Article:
Photo by Daniel VanWart
Let me introduce you to the Green Heron, my favorite bird. The few times I’ve mentioned this fact to my friends after we spot one wading in the reeds or flying overhead they look at me.. puzzled. That’s because at first glance or from a distance, these birds look drab and unremarkable in every way. Only when you slow down and look closer you’re rewarded with their gorgeous plumage. Rich green-ish blue wings, each feather carefully outlined with a glint of gold; chestnut-maroon necks, a bold navy blue head and a splash of mustard coloring their legs! A tasteful palette– one I may have chosen myself if Creator bothered to ask. But I digress.
Here in Central Texas we’re likely to see them most frequently in summer, wading in the shallows alongside tree-lined creeks, rivers, or ponds. For several years now, a small group has chosen the stand of trees right next to the Vic Mathias Auditorium Shores bathrooms along the Lady Bird Lake trail as their nesting site in early-mid summer. This is typical, as they nest in isolated pairs or groups close to water where they hunt.
Like other herons, their menu options are mostly watery creatures– small fish, frogs, crayfish, and the like. But take a moment to consider the visual acuity and precision involved in this process: imagine catching a minnow just below the surface, with a pair of tweezers (and then gulping down a slimy, wriggling fish whole.. without teeth!) Identifying exactly where an object is below the water is challenging enough, taking into account the glare and movement at the surface of the water. Beyond that, minnows are speedy little guys, so there is no room for error.
But the Green Heron has a few tricks up her sleeve. For one, her weird, spindly legs that look exactly like reeds or branches from a fish’s perspective. And for two, her smarts: Green Herons are one of the few birds known to use bait to lure their prey close enough to the surface to catch them! If you watch closely (and have the patience of a saint), you might get lucky enough to witness a heron tossing a twig, leaf, or live insect into the water to do just that.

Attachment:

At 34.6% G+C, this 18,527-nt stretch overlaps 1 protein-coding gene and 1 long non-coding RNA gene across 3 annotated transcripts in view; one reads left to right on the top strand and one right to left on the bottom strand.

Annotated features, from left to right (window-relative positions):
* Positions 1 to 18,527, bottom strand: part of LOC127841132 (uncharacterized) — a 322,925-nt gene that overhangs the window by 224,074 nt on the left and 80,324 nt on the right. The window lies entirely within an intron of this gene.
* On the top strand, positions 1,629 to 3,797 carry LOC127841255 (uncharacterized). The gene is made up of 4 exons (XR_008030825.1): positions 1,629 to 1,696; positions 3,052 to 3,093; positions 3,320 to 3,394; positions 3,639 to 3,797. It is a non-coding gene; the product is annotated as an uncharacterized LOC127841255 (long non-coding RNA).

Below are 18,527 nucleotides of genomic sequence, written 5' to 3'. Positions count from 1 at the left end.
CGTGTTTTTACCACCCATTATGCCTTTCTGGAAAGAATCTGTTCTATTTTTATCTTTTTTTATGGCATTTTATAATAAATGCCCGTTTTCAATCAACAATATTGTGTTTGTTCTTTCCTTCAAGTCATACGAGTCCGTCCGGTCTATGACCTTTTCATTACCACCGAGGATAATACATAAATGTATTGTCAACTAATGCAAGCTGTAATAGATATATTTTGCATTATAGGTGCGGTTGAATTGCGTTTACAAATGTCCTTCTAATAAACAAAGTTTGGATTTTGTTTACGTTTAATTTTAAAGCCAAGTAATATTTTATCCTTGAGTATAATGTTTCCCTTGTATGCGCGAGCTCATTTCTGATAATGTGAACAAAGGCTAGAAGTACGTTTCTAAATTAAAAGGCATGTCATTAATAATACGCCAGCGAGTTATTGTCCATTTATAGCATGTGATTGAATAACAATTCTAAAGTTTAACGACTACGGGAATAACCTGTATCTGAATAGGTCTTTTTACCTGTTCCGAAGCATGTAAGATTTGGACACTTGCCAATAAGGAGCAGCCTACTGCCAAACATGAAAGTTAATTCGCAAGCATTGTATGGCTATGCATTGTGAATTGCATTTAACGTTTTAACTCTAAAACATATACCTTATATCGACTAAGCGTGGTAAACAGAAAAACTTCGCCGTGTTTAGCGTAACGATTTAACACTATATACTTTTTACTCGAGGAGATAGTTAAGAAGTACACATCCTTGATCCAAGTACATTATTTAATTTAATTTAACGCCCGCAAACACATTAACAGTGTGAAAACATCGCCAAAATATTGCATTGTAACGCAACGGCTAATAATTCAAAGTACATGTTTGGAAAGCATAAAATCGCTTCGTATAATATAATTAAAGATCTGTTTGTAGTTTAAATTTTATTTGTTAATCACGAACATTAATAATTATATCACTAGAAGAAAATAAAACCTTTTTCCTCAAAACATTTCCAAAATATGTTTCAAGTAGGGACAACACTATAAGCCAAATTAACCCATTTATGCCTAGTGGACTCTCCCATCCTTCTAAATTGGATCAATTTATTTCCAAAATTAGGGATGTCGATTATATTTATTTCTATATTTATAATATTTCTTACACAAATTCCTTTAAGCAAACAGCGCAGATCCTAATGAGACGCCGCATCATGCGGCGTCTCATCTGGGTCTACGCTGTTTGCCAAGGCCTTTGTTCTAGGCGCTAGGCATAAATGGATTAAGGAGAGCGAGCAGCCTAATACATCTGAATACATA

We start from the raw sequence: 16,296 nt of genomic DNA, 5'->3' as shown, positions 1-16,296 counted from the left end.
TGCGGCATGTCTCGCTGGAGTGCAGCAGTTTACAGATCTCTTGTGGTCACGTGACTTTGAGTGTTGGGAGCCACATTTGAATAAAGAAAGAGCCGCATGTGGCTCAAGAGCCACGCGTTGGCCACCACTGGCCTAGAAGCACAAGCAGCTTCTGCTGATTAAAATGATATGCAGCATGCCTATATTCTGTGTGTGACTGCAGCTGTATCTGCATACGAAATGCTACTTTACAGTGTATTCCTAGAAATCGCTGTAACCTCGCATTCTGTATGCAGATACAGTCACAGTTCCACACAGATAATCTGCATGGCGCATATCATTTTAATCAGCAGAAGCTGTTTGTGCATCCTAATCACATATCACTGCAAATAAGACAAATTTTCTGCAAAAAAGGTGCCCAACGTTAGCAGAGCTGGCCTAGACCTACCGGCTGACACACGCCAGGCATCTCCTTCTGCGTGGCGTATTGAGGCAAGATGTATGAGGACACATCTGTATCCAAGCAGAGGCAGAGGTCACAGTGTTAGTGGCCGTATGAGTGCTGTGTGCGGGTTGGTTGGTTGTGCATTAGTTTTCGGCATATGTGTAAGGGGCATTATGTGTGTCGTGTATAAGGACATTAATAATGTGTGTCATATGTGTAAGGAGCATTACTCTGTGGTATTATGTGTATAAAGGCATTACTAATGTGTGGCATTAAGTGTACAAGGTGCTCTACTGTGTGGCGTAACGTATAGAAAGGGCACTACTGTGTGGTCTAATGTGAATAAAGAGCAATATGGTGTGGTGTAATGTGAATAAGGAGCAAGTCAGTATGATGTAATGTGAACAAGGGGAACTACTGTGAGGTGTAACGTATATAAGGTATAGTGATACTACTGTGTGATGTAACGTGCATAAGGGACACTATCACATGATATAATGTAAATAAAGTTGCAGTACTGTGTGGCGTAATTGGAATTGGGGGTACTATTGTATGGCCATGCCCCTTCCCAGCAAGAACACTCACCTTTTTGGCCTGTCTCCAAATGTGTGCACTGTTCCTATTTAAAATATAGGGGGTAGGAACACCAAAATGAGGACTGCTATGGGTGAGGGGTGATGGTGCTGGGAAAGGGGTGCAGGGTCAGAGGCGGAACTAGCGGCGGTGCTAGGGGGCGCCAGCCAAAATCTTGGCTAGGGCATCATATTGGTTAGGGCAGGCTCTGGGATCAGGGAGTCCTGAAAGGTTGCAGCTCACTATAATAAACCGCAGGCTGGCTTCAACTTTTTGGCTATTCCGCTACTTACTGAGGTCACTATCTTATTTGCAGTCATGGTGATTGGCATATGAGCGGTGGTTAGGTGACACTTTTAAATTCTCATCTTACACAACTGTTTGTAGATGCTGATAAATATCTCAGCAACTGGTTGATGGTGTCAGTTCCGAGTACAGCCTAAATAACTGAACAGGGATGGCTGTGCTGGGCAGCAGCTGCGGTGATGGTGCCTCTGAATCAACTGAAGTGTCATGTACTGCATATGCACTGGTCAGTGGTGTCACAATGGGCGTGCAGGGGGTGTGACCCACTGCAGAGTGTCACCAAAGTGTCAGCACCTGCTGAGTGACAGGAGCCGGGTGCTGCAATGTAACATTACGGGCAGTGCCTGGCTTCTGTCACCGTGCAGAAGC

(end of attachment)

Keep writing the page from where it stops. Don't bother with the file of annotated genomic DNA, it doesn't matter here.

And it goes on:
Which brings us to the third trick up her sleeve: infinite patience. This is perhaps the real reason that Green Herons are my favorite birds. When I have the time and mental fortitude and I spot a Green Heron slinking along the riverbanks, I make myself stop and just sit there. Sit there, completely still, just watching. Waiting, with her. Marveling at the fact that this is the pace at which this bird lives her entire life, doing just this. Looking, observing, fishing, patiently waiting, striking and occasionally- eating. A few times I’ve been lucky enough to witness that split second between the time a fish is caught and swallowed. In that moment, I share in the thrill of success, of satiation. Satisfied, I pack up my binoculars and continue on my way, noticing that the pace of her life is infectious; that she is teaching me patience.
By Abby West.